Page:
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In celebration of the 100th birthday of iconic 20th Century composer John Cage, Bonnie Wright curated an electronic music extravaganza last night in a well-attended concert held outdoors at Space4Art in the East Village.

Cage was a brilliant, renegade composer who threw a monkey-wrench into the very idea of what is considered music--changing the course for almost everyone involved in contemporary classical music, electronic-music and even free-jazz.

UCSD professor Tom Erbe began the concert with a specially constructed performance of Cage's "William's Mix", a piece originally written for 8 magnetic-tape recorders to be played simultaneously. Each tape reel contained hundreds of specifically drawn splices, (3,000 in total), with sound material culled from categories like "city sounds", "country sounds", "electronic sounds" and spoken words. Approximately 500-600 sounds in all were used .

The net result is a piece of audio reconfigured for lap-top lasting just over 4 minutes. Because of a large number of late-arrivals, Erbe generously consented to perform the piece twice--which was fascinating to me--because I'd swear I heard audible differences in the two performances.

At any rate, "William's Mix," is a masterpiece of kaleidoscopic sonic assault--especially as played through the massive sound system assembled for this event. At times, it seemed that the piece was mimicking a short-wave radio scanning all of the channels available in Hell, with an epileptic hand manning the dial.

Fusillades of white and pink noise came shooting at the audience from all directions, while fragments of speech, acoustic instruments and ambient-sound of all variety wrapped around the brain in the process.

In a very real sense--everything that followed--and some very brilliant things did follow--suffered in comparison. Measuring up to Cage--even something he constructed in 1952, is no easy task.

Jay Lesser had the unenviable task of following "William's Mix." Lesser explained that he would perform "20 patch-cords in 20 minutes." He worked with a modular analog synthesizer, using the cords to activate feed-back loops along with a mixer and some custom outboard gear.

His piece featured undulating sine, sawtooth and other waveforms manipulated with delay units and mixed in various combinations, occasionally creating a looped "drum-track" out of percussive sound. As one texture would emerge, the addition of a new patch would add to, and occasionally take over. It was pretty wild, and there seemed to be a strong improvisatory element to it.

The duo of Peter Conheim and Jon Leidecker call their collaboration Negativwobblyland, and they used as their primary sound-generators, a bunch of relatively primitive devices called "Boopers." These devices, made out of salvaged radio and amplifier parts, performed an unpredictable series of tone generation once certain buttons, switches and dials were set into motion.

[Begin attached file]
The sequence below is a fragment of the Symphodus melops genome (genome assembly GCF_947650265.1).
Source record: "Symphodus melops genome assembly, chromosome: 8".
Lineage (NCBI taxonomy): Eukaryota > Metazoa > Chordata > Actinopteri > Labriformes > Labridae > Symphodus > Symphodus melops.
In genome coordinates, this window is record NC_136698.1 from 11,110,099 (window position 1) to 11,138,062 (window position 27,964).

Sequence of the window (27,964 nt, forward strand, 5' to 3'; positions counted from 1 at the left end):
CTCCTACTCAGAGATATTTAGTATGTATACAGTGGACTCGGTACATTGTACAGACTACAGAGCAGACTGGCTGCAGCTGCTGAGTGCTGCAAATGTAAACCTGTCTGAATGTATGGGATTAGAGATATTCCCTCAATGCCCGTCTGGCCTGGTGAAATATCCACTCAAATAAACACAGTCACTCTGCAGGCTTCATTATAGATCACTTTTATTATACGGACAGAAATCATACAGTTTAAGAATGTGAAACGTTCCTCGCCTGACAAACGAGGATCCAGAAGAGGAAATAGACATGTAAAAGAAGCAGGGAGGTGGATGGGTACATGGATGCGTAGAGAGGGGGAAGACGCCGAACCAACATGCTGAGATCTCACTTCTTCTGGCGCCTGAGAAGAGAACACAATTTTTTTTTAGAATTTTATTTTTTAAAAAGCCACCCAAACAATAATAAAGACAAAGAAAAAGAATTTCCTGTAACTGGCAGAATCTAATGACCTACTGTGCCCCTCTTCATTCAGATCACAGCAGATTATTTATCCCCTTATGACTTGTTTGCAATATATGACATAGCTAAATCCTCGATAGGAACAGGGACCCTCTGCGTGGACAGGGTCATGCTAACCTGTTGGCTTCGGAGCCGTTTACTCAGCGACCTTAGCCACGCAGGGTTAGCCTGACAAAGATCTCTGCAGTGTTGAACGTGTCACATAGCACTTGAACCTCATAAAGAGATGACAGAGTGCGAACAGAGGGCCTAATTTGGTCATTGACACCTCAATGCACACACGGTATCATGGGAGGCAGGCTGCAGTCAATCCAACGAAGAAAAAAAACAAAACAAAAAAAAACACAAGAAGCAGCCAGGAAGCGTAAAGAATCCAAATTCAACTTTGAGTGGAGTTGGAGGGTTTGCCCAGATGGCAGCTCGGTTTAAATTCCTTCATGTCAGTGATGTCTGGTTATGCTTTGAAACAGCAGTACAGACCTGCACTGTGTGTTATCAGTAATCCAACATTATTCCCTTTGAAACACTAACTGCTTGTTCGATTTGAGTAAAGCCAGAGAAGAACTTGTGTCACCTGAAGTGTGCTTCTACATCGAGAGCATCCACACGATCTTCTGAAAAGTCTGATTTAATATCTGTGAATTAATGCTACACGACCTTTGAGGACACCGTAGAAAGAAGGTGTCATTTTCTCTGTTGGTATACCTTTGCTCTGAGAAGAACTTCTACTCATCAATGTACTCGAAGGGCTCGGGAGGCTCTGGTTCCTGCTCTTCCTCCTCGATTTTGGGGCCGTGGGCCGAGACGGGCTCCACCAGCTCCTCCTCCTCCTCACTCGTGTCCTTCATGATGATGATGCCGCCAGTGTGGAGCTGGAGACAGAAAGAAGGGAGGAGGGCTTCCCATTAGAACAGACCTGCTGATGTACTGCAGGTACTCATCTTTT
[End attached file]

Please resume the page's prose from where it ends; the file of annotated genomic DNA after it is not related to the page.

Their set was probably the most fun, and definitely the most visual of all. Having another musician to respond to helped with the human-element, and the ways in which they manipulated sound was inventive and entertaining. They incorporated live sampling into their aesthetic so loops were created, manipulated and abandoned for a set that included leviathan belching, wicked sirens, massive beat generation and video-game warfare.

The headliner was veteran German electronic pioneer Dieter Moebius who has collaborated with Brian Eno, among many others. Moebius' set consisted of him mixing 2 CD's of pre-recorded material, while layering sounds from several samplers and effects devices. Much more than the others, Moebius relied on regular beat-generation, some of them quite raw. As scenes emerged and receded, live sounds and melodies hovered on top--occasionally evolving into a startling complexity. Moebius' second piece cut to the chase much more succinctly. Within a minute or so, a fascinating witches-brew of poly-rhythmic densities and alien-choir textures swirled into the night air--then descended into a logical, musical ending. Impressive. Photos by Bonnie Wright

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tomerbe Sept. 6, 2012 @ 6:16 p.m.

thanks for the great review! you were right, there were many audible differences between the two performances. i forgot to mention in the program notes that cage left a number of things unspecified in the score for williams mix. every time i play it, the specific sounds used are different (the sound categories, the structure, density, spatial movement remain the same).

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